Please don’t show me the luge athletes for short
Sledding, I learned in my 24 hours of fandom, is very scary. You have a sled that you steer with your calves. You hold tiny handles that help you steer, but only a little. Your gloves are covered in tiny spikes that allow you to hit the ice and help you go fast. You’re sliding on the ice at 80 mph, and sometimes you hit the wall, and it’s very bad and very scary.
I’m too scared to even walk on a patch of ice. What if I slip and fall? I once did an alpine slide as a kid, and the terror still lives in my brain. I come from a state that was regularly warmed by the sun until it was almost unbearable, so I don’t understand this tendency to slide down the icy slide. That is to say, I am very impressed with the luge athletes.
I watched all four rounds of men’s singles luge on Sunday. Tobogganing, I learned, is all about consistency. Your four scores are added together to determine placements. You must be prefect, or as close as possible, four times. I watched Germany’s Johannes Ludwig wipe the slippery ice with his opponents, break the track record twice! I saw Austrian Wolfgang Kindl take silver and Italian Dominik Fischnaller take bronze. And with each race, I shouted “NO!” at the very beginning because the NBC cameramen insisted on reminding me of the death.
Here’s what a great photo of an athlete sledding down should look like:
That’s nice, isn’t it? It looks soothing, beautiful, soothing. Sure he goes so fast but also he looks so long with plenty of space on either side of him! It makes sense to me.
But on TV, I also saw that. There’s a camera, just at the end of the slide entrance, that shortens the athletes, turning them into terrifying, disproportionate, doll-sized versions of themselves about to jump down the slide. peril ! Right here. Watch this, if you dare.
Look how short his torso looks! Look how GIANT his HEAD looks. I hate that!!!! Here is another:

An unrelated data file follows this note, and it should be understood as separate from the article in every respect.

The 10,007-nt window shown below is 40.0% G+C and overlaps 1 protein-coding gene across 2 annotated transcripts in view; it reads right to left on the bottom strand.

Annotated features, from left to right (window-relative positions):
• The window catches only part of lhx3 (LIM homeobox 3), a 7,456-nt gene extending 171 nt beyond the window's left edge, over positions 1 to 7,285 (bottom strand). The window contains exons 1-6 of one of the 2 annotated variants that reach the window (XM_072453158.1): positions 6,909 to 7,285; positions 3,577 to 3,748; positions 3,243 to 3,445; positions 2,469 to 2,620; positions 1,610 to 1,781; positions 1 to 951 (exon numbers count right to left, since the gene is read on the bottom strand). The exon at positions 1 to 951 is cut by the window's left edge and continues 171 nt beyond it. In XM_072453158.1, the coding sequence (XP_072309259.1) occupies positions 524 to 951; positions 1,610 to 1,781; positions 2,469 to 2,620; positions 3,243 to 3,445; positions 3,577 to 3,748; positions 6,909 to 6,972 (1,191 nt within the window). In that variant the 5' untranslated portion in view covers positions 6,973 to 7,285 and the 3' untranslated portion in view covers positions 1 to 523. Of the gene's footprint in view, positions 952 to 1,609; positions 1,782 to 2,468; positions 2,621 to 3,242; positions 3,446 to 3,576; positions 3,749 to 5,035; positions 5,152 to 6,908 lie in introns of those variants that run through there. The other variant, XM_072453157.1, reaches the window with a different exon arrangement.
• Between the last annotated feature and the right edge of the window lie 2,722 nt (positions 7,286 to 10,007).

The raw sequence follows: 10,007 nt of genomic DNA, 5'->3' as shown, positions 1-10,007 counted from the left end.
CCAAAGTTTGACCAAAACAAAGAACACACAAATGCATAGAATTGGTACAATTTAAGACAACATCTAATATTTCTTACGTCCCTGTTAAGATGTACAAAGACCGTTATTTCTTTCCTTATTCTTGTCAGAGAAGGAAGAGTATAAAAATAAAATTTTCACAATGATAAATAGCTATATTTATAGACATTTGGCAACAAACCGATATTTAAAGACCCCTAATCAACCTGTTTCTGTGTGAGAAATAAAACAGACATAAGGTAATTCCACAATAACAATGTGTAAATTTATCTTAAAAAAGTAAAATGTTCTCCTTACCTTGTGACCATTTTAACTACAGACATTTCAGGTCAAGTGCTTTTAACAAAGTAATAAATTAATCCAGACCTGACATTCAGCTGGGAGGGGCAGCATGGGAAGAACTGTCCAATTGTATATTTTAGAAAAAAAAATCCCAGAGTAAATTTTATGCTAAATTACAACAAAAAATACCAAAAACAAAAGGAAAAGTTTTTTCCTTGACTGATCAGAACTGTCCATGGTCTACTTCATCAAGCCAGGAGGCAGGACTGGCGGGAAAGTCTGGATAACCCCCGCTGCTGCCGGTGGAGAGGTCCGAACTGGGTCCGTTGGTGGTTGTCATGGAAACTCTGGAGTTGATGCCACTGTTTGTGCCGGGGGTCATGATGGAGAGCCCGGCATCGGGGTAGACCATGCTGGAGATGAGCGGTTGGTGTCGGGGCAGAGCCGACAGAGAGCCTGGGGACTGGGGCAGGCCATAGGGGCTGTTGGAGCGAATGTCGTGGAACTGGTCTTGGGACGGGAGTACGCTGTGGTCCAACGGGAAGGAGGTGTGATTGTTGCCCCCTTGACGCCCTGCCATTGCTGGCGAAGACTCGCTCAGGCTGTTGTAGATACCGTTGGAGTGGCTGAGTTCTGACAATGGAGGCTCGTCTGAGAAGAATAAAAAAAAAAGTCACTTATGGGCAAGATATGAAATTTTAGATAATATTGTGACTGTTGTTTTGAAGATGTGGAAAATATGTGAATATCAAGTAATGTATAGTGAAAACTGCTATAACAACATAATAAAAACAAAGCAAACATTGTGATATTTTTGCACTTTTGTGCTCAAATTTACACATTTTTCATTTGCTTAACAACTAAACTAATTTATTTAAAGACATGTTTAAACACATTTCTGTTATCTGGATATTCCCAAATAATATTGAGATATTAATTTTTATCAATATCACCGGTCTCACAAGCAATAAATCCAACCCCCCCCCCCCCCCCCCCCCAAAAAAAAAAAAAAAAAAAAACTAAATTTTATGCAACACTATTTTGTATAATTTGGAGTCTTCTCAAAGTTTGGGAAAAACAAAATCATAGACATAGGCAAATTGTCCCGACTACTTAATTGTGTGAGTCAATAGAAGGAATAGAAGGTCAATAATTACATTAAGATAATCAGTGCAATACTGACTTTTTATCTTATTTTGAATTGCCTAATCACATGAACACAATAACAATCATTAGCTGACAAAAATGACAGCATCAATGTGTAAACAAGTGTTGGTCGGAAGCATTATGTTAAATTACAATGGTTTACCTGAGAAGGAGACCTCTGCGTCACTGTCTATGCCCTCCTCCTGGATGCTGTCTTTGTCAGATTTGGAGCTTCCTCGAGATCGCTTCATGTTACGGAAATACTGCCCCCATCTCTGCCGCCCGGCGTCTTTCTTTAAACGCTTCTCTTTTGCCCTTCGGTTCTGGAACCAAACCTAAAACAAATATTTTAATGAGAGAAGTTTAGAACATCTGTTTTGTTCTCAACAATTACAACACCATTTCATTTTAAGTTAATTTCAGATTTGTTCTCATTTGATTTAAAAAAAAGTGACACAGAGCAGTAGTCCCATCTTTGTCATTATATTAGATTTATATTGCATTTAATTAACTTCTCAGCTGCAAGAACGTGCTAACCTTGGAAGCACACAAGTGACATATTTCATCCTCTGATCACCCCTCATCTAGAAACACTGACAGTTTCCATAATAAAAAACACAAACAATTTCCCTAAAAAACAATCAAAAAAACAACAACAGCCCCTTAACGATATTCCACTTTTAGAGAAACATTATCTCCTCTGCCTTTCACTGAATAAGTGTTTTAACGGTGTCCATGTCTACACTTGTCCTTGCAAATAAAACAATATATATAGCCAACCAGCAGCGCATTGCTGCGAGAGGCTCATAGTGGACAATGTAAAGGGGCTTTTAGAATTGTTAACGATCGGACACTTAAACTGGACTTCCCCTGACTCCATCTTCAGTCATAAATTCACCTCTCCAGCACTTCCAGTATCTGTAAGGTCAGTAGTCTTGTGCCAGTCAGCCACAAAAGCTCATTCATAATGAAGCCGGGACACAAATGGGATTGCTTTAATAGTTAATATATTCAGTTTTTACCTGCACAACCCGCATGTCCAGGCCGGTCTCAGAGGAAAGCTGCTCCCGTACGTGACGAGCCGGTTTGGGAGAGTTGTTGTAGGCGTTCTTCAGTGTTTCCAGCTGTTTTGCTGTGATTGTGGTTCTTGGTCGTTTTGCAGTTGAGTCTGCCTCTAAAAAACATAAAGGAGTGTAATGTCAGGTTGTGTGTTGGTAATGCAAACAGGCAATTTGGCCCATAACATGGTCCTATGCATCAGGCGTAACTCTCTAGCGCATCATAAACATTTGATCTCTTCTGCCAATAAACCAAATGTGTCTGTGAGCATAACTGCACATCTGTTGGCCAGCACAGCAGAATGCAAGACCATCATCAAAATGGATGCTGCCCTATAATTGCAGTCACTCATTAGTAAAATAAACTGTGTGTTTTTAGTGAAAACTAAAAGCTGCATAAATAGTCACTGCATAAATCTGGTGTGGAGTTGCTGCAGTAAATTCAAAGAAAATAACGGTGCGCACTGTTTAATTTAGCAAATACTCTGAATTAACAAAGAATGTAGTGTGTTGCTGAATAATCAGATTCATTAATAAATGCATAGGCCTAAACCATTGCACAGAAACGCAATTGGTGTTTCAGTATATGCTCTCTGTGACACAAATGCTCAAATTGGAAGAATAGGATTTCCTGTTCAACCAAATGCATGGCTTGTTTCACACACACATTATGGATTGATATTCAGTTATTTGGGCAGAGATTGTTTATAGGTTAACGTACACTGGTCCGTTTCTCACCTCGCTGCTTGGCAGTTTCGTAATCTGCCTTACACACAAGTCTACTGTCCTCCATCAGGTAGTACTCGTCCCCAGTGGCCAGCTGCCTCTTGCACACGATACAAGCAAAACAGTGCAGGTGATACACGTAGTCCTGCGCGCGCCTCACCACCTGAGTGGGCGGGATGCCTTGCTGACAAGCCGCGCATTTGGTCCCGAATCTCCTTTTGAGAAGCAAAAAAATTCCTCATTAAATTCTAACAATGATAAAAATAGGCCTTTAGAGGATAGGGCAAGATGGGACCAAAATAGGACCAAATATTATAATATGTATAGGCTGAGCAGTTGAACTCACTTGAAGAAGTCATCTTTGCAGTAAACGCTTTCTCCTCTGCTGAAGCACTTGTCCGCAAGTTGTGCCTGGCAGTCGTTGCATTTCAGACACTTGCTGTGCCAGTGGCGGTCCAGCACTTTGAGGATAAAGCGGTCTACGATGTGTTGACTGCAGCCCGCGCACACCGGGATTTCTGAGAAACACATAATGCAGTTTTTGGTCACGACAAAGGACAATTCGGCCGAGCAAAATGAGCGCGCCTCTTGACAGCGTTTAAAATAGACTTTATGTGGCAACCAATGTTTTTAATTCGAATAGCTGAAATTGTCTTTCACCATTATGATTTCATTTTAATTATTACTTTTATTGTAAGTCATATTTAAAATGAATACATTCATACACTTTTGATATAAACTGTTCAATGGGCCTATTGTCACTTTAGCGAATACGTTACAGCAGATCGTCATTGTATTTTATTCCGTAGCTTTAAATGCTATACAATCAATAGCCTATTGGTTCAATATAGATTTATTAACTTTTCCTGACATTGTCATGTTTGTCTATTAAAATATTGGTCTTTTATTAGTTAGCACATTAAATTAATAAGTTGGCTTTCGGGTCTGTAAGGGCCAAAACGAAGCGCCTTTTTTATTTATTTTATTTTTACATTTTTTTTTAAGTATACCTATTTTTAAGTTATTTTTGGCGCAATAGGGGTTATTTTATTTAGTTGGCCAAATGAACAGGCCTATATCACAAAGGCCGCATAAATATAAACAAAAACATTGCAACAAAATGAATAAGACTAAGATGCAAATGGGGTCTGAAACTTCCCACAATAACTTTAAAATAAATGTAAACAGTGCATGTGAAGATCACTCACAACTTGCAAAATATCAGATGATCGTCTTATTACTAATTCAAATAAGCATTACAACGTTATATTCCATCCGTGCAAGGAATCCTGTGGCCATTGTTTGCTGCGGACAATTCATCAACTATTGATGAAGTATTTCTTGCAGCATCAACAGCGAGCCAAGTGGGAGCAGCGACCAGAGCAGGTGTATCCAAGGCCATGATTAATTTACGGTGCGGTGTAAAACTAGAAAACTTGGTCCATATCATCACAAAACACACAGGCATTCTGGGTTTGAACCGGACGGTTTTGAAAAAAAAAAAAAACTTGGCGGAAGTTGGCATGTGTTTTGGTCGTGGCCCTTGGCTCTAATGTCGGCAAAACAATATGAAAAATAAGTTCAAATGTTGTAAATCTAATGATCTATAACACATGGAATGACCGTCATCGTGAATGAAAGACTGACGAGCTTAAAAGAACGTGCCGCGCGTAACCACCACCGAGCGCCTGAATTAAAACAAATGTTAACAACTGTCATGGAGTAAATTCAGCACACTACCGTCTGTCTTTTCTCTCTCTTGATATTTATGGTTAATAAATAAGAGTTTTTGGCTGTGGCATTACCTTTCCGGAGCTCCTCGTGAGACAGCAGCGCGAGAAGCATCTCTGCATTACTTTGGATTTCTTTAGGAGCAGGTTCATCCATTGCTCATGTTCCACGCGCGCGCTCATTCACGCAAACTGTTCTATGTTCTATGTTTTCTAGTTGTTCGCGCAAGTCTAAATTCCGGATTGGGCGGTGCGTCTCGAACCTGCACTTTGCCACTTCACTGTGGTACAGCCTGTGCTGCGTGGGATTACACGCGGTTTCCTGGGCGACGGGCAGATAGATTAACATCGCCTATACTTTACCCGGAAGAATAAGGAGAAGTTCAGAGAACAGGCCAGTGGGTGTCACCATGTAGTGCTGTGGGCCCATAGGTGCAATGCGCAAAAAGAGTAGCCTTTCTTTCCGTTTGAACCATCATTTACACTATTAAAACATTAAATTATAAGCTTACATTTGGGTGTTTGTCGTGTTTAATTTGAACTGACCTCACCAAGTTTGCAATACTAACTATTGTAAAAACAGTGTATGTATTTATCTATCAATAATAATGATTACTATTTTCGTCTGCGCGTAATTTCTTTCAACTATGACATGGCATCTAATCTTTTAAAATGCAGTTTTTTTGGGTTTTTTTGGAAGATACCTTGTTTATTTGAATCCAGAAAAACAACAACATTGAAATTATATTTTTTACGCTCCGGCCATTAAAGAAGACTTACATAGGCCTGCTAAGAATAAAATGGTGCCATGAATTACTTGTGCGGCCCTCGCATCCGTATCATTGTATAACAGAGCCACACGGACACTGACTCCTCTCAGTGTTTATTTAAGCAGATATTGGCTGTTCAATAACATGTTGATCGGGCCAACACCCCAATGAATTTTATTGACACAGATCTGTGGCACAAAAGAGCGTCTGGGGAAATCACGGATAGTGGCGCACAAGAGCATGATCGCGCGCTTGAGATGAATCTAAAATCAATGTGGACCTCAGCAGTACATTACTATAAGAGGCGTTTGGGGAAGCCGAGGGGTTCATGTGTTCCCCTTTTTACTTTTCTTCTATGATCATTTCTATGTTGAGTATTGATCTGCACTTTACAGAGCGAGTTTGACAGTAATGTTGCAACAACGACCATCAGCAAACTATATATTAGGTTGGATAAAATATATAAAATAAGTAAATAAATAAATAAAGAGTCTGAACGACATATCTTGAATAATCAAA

Why do we have to see this??? Why do I have to be tortured with these images?
Each one reminds me of painting Lamentation of the Dead Christ painted by Andrea Mantegna between 1490 and 1508. Here. Look at this.
Every art history teacher likes to talk about this painting because it is so moving. The intense shortcut is uncomfortable. The focus is not on Christ as a person, but on the elements of his death: the holes in his feet and hands, his hard abs, his chest, his breathless nose. Personally, I think this painting is bad, and I believe the reason it was found in Mantegna’s studio after his death is not because it was “kept for personal use” – like the many museums claim – but because he knew he was bad. He was waiting to paint on it.
This angle, this point of view to look at a person is perhaps the most unflattering and the most unsettling that exists.! So why do I see this:
Sledding is already dangerous. People are dying! An athlete died before the opening ceremony in Vancouver in 2010!
Fortunately, there are still many days to resolve this problem. Women’s luge starts tomorrow, followed by doubles and team luge. Please, I beg the videographers, don’t make me watch the tobogganers for short. They scare me. They remind me of death.